Victims of crime need counselling Editorial
Stabroek News
June 17, 2004

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Last week bandits invaded the home of an Albouystown family, terrorised them, took whatever they wanted and before they left one of them brutally raped a pregnant mother. This woman has been left traumatised and shocked by the event and also has to come to terms with the need to take an HIV test. In the backdrop of the HIV scourge, every rape becomes a possible case of attempted murder if the perpetrator is HIV positive. So today's rape victim doesn't only have to deal with the gut-wrenching psychological, emotional and physical trauma of rape but also the prospect that her attacker has infected her with an incurable, life-threatening disease.

This particular outrage is the continuation of a series since the jail-break of 2002 when depraved bandits set upon the country and committed the most dehumanising acts on their fellow Guyanese. This, of course, had its sequel in the emergence of the death squads and their own depraved rampage.

But rape during banditry and other forms of sexual humiliation and abuse took on a character of their own. In homes along the East Coast, based on reports received, bandits drew perverse satisfaction in committing rapes, stripping, fondling and sexual taunting. Numerous families were left ashamed and bewildered by this type of abuse on top of not knowing for certain if they would survive these brutal ordeals.

If that weren't enough, hundreds of children had to live through seeing their parents being beaten before their eyes and in some cases murdered. In other cases parents had to beg for their and their children's lives and the children themselves had to implore the bandits to spare them. The enormous psychological burden that these children are carrying and the scarring on their everyday lives must be unbearable. Their cocoon of security and safety in their homes has been ripped away.

And then there are numerous adults who were mercilessly beaten within inches of their lives and to whom security and peace of mind are now relative concepts. These people carry physical scars and, in many cases, the anguish of heads of households who feel that they failed in securing their families and themselves. It is not a burden easily mitigated.

These problems are compounded by the ongoing fears among citizens that the security situation is very fragile and there could be a rapid deterioration and return to the days after the jail-break. Every day they are haunted in some way by this paralysing fear. While the East Coast had been particularly affected, other communities across the country were also severely disrupted including Georgetown, parts of Berbice and the East Bank of Demerara.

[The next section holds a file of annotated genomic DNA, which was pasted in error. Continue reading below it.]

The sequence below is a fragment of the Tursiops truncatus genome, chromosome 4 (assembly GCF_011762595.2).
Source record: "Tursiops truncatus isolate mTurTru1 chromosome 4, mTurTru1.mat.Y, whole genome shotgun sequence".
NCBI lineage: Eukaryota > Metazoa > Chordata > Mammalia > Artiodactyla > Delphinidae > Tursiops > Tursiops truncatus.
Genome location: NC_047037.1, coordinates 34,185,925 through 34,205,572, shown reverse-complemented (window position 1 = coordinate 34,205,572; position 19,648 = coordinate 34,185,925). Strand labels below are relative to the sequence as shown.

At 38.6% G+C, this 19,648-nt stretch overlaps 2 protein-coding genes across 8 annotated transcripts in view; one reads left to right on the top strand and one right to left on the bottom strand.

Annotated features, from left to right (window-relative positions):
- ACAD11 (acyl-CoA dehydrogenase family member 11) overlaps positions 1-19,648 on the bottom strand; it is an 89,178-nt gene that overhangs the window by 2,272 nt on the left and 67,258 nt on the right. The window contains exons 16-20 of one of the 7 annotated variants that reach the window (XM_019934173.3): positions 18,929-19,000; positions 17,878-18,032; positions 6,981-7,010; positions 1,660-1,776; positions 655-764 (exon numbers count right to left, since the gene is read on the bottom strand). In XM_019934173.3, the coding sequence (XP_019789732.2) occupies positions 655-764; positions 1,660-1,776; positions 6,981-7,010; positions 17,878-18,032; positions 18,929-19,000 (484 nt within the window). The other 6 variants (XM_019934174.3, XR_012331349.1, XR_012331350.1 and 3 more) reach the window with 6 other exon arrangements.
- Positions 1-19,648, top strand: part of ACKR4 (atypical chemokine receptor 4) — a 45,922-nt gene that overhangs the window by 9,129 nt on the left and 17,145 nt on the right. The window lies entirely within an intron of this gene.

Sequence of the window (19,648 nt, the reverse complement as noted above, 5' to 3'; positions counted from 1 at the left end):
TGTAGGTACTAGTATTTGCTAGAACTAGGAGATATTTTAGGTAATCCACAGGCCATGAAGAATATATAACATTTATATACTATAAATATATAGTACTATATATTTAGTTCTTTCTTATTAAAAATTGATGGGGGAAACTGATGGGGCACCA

As a result, we continue today to be a nation of the walking wounded. Many of our people have been inflicted with traumas that they are unable to cope with and will bury in the deep recesses of their minds until they can bear it no longer. Who knows how these traumas will be manifested or played out in public life?

It is high time that the government which was entrusted with providing security for its citizens and which failed in this task during the period of brutalisation begins providing counselling to families which are no doubt still affected. It would not be enough if the perpetrators of the crimes were brought to justice so that the victims could begin the healing process. But even this comfort is unavailable to victims as the solution rate for these crimes is extremely low.

Not much has been heard about the efforts of the Ministry of Human Services in relation to counselling and support for victims. Occasionally, officials of the ministry are seen in photographs comforting or providing support to a victim here or a victim there but nothing structured or comprehensive. Sometimes, too, it appears to be a reactive effort on the part of the ministry to appear to be doing something especially where other groups have stepped in and provided support.

Perhaps the ministry should arrange a meeting of all groups which would be interested in providing counselling to victims of crime and to begin to map out how this could be done. This is something that the State should foot the bill for and take seriously on board.

Victims of crimes, like the woman in Albouystown, are experiencing tremendous pain and trauma and require professional help and care.